3. Boston University (0-0-0 overall, 0-0-0 Hockey East)
The Terriers had a week off in-between their overtime exhibition win against Western Ontario and their start to the regular season, which is key for a team who has a few question marks on offense and defense. They will be tested in away series the next two weekends: this weekend against RPI and Union, and next in a two game series at Robert Morris.
4. New Hampshire (2-2-0 overall, 0-0-0 Hockey East)
This is rather high for the Wildcats, but they’ve already been battle tested. They have already played more games than anyone else in Hockey East (four.) Their scoring in the second and third periods has been superb, but through four games, they’ve only scored once in the first. Keep an eye on who starts in net for UNH this weekend against Maine: Vilma Vaattovaara has won both of her starts in net so far, and has made 65 saves.
5. Quinnipiac (1-0-1 overall, 0-0-0 ECAC)
The Bobcats went West and found success, tying and defeating the WCHA’s St. Cloud State. Their goaltending looks to be in good hands with strong play from goaltender Chelsea Laden, the ECAC’s Goalie of the Week thanks to a 19 save shutout in Friday’s tie. Quinnipiac hosts Penn State for a two game series in Connecticut this weekend.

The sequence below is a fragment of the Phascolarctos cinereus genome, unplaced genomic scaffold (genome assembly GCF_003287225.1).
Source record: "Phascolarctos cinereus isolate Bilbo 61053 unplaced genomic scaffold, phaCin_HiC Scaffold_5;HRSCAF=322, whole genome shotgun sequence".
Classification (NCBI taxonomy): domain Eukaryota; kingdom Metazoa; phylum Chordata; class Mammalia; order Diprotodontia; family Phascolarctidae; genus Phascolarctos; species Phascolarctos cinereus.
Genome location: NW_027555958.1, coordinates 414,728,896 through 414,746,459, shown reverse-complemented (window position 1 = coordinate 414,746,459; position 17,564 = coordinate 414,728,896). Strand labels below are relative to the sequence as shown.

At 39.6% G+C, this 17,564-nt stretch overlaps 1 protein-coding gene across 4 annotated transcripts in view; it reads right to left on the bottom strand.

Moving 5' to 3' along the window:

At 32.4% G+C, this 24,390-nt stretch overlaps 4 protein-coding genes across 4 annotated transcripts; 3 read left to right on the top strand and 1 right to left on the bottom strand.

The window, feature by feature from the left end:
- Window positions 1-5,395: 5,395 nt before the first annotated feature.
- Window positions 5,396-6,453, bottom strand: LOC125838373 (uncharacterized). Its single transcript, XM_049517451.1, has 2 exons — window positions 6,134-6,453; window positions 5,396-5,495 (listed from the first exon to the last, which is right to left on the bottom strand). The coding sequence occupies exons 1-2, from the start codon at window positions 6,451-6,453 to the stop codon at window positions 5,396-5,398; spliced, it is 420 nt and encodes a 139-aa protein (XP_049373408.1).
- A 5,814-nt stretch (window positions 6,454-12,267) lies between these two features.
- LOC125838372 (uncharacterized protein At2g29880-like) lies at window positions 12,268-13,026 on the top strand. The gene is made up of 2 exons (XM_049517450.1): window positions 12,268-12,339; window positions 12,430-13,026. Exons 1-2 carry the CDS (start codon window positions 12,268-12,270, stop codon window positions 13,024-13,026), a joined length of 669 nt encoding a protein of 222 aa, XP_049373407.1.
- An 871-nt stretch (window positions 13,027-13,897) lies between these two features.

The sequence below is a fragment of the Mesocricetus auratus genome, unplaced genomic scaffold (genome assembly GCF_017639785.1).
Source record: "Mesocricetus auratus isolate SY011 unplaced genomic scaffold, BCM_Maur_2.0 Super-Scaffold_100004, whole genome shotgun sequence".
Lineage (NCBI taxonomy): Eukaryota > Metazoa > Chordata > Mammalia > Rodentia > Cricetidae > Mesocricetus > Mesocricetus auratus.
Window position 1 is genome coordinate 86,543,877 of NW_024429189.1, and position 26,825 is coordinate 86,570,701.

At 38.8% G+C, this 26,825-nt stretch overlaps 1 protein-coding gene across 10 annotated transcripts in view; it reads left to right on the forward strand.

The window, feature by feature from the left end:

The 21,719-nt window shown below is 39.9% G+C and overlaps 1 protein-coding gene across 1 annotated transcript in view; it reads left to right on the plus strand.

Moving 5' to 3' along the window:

6. Providence (1-1-0 overall, 0-0-0 Hockey East)
Many of the Hockey East coaches were especially high on the Friars coming into the season, given their very high number of returners. But shaky play versus Union made it look like maybe the team’s familiarity wasn’t going to be the edge others thought. The Friars rebounded, and this weekend’s series against Mercyhurst (detailed above) should be a major sign of what exactly this team can do.